Russia vows to take on vodka consumption
Alcoholism is a "national disaster," President Dmitry Medvedev said in a recent statement. But past efforts to curb abuse of vodka in Russia have proven politically unpopular.
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While Gorbachev's anti-alcohol drive may have contributed to his political downfall, public health experts look back on it more kindly than historians because, they say, it briefly succeeded in its primary mission: to wean Russians off the bottle.Skip to next paragraph
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"For a short period, Gorbachev's effort was quite successful in lowering alcohol consumption and increasing life expectancy," says Murray Feshbach a demographer with the Wilson Center in Washington, who specializes in the former Soviet Union.
"Gorbachev's campaign saved over a million lives," agrees Alexander Nemtsov, an expert with the official Institute of Psychiatry in Moscow. "Its defect was its lack of preparation and bureaucratic character. What's needed is a more gradual and systematic effort."
Mr. Medvedev has given Prime Minister Vladimir Putin three months to regulate Russia's out-of-control market for alcoholic drinks, including stiff criminal penalties for those who sell it to minors, tight restrictions on where liquor can be sold, big health warnings on all containers and tough new regulations for advertisers.
Experts say that more than 70 percent of Russian alcohol consumption comes in the form of hard liquor, especially vodka. Hopes that commercial promotion of new, lighter alcoholic beverages such as beer and wine would displace vodka have been dashed by evidence that Russians consume the new drinks in addition to their usual doses of vodka.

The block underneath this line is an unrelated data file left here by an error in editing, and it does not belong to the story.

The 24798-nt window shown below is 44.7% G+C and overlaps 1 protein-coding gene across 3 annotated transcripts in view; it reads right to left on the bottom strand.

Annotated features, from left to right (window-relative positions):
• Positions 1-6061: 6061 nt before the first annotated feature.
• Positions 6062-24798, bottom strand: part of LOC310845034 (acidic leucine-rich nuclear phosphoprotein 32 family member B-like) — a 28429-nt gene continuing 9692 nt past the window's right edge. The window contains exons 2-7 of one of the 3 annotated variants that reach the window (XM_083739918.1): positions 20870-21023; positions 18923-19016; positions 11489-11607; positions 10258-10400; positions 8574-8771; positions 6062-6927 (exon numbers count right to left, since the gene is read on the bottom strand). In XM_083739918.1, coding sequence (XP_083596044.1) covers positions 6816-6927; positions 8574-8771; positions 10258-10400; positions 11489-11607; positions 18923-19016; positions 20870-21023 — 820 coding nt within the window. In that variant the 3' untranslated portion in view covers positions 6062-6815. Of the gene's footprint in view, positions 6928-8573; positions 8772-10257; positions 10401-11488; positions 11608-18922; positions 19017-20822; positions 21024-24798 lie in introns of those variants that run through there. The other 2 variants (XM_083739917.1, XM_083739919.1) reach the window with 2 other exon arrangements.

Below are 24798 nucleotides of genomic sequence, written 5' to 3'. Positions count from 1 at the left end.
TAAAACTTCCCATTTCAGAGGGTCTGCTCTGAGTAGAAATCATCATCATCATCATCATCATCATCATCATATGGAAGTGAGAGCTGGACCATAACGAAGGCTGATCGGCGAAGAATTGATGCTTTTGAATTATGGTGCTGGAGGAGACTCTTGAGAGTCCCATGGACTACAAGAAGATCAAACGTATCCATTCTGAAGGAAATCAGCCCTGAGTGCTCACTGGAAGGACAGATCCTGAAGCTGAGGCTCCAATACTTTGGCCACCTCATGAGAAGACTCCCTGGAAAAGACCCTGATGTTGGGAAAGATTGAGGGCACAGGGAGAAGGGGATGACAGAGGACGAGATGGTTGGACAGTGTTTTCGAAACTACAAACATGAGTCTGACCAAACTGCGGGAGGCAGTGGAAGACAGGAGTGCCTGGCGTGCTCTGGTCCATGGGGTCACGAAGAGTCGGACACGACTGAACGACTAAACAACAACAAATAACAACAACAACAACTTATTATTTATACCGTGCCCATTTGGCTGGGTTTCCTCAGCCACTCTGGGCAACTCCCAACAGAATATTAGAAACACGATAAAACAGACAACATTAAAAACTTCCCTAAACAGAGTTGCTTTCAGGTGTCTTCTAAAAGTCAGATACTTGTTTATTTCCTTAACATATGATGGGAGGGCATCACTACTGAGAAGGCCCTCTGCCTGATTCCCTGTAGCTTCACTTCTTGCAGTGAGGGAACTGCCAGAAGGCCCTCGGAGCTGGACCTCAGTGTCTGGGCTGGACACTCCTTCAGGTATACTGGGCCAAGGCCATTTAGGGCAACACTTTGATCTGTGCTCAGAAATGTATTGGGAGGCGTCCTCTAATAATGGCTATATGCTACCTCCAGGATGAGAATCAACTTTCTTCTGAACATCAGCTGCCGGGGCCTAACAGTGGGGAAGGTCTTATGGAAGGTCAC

To deal with the problem, the Kremlin may be planning to reinstate the old state monopoly on production, instituted 300 years ago by Peter the Great but abandoned following the USSR's demise in favor of an open market.
"Up to 60 percent of vodka consumed in Russia is produced illegally," Gennady Onishenko, head of the State Consumer Protection Service, told the independent Interfax agency this week. "Restoring the state monopoly on alcohol," would end counterfeit liquor production and enable the government to implement tougher regulations, he said.
But critics say that more draconian steps will be required if the Kremlin hopes to tackle Russia's age old curse.
"Our surveys show that 85 percent of Russians want urgent measures to limit alcohol consumption, and half – mostly women – support a dry law," says Kirill Danishevsky, co-chair of "Control Alcohol", a public pressure group. "The alcohol business lobby has made enormous efforts to weaken strict measures," he says. "Medvedev made a good start, but much more needs to be done."